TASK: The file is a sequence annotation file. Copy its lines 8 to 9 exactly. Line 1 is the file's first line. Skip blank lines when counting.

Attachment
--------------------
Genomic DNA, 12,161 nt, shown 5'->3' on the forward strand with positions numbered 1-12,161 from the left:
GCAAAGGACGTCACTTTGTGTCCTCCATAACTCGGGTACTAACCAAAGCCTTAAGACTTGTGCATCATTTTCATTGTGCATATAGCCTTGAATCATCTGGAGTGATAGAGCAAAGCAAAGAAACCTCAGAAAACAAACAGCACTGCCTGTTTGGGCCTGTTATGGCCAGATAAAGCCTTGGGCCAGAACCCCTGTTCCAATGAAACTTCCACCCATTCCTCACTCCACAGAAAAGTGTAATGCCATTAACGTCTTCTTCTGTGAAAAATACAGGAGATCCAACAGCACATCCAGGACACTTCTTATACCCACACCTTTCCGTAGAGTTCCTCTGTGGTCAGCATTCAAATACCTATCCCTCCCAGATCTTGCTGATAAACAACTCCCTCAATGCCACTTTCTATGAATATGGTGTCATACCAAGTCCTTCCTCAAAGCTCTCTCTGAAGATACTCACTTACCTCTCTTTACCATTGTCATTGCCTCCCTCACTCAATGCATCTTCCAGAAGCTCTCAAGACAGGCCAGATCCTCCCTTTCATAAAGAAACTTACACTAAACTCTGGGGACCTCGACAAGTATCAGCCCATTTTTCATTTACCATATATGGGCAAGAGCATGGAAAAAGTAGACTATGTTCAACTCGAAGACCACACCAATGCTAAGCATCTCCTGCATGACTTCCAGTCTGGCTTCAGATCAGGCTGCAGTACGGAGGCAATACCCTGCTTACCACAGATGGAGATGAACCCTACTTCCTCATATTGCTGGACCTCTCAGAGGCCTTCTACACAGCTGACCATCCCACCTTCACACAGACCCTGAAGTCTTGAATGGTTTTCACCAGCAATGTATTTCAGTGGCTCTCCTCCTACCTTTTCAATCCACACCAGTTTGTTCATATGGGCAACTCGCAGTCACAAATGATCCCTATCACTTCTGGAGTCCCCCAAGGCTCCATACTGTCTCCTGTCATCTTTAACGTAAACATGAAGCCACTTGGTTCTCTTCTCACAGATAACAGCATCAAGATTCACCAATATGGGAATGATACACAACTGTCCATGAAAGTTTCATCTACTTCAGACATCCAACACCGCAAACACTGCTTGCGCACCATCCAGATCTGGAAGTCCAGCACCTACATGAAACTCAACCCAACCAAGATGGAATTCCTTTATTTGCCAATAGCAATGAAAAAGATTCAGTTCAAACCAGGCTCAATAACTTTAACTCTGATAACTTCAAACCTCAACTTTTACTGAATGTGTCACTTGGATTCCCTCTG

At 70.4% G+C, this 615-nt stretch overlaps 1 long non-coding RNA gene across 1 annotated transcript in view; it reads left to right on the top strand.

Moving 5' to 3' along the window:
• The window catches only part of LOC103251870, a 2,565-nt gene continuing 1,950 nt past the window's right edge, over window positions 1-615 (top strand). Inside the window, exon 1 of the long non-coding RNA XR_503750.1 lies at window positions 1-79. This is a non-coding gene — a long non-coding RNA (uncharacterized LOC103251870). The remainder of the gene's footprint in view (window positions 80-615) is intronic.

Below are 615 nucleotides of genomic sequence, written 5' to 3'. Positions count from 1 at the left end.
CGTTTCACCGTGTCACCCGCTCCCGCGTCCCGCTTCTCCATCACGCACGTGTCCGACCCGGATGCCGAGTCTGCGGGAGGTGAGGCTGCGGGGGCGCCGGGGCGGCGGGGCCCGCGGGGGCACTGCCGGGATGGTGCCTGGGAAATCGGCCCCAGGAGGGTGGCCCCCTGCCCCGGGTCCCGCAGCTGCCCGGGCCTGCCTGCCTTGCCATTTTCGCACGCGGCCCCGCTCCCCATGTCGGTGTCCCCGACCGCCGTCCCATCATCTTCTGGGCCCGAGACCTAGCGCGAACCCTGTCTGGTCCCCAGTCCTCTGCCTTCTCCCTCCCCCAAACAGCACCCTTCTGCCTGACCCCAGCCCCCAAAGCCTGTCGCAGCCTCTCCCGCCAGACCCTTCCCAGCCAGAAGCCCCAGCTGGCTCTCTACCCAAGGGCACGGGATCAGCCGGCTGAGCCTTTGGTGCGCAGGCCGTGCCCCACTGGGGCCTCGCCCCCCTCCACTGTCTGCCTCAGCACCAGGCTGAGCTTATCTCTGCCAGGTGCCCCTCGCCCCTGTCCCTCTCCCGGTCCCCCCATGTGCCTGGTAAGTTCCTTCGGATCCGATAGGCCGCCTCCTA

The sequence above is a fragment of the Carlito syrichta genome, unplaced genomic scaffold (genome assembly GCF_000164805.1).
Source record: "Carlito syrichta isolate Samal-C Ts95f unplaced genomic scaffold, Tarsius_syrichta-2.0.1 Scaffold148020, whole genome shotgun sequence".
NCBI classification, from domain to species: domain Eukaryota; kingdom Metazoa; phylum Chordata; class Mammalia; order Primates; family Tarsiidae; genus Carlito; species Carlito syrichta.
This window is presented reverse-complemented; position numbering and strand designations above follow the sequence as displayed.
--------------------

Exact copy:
The sequence above is a fragment of the Carlito syrichta genome, unplaced genomic scaffold (genome assembly GCF_000164805.1).
Source record: "Carlito syrichta isolate Samal-C Ts95f unplaced genomic scaffold, Tarsius_syrichta-2.0.1 Scaffold148020, whole genome shotgun sequence".